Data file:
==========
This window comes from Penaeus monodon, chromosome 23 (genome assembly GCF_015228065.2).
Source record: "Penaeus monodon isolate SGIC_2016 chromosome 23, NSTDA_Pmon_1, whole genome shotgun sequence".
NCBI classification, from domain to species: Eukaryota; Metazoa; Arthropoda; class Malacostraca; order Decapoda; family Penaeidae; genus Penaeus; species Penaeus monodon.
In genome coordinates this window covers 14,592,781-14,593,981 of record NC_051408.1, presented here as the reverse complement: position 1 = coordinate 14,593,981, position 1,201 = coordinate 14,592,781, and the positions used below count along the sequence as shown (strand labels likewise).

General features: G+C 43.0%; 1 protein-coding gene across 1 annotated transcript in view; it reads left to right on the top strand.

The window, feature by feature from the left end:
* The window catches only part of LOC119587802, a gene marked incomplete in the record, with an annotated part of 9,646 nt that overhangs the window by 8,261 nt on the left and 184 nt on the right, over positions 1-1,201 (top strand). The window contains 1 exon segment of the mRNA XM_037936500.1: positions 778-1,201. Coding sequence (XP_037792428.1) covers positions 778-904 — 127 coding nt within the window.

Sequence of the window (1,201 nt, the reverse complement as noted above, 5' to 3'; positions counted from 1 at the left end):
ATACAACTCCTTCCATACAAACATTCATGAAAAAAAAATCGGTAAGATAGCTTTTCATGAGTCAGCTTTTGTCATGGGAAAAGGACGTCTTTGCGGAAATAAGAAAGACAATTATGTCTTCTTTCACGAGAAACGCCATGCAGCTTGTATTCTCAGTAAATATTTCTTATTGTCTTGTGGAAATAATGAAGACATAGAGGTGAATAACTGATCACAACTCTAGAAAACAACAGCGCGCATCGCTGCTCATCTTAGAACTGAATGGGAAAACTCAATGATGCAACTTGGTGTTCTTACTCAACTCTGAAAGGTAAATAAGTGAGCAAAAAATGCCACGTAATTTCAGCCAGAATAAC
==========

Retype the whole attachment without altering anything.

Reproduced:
This window comes from Penaeus monodon, chromosome 23 (genome assembly GCF_015228065.2).
Source record: "Penaeus monodon isolate SGIC_2016 chromosome 23, NSTDA_Pmon_1, whole genome shotgun sequence".
NCBI classification, from domain to species: Eukaryota; Metazoa; Arthropoda; class Malacostraca; order Decapoda; family Penaeidae; genus Penaeus; species Penaeus monodon.
In genome coordinates this window covers 14,592,781-14,593,981 of record NC_051408.1, presented here as the reverse complement: position 1 = coordinate 14,593,981, position 1,201 = coordinate 14,592,781, and the positions used below count along the sequence as shown (strand labels likewise).

General features: G+C 43.0%; 1 protein-coding gene across 1 annotated transcript in view; it reads left to right on the top strand.

The window, feature by feature from the left end:
* The window catches only part of LOC119587802, a gene marked incomplete in the record, with an annotated part of 9,646 nt that overhangs the window by 8,261 nt on the left and 184 nt on the right, over positions 1-1,201 (top strand). The window contains 1 exon segment of the mRNA XM_037936500.1: positions 778-1,201. Coding sequence (XP_037792428.1) covers positions 778-904 — 127 coding nt within the window.

Sequence of the window (1,201 nt, the reverse complement as noted above, 5' to 3'; positions counted from 1 at the left end):
ATACAACTCCTTCCATACAAACATTCATGAAAAAAAAATCGGTAAGATAGCTTTTCATGAGTCAGCTTTTGTCATGGGAAAAGGACGTCTTTGCGGAAATAAGAAAGACAATTATGTCTTCTTTCACGAGAAACGCCATGCAGCTTGTATTCTCAGTAAATATTTCTTATTGTCTTGTGGAAATAATGAAGACATAGAGGTGAATAACTGATCACAACTCTAGAAAACAACAGCGCGCATCGCTGCTCATCTTAGAACTGAATGGGAAAACTCAATGATGCAACTTGGTGTTCTTACTCAACTCTGAAAGGTAAATAAGTGAGCAAAAAATGCCACGTAATTTCAGCCAGAATAAC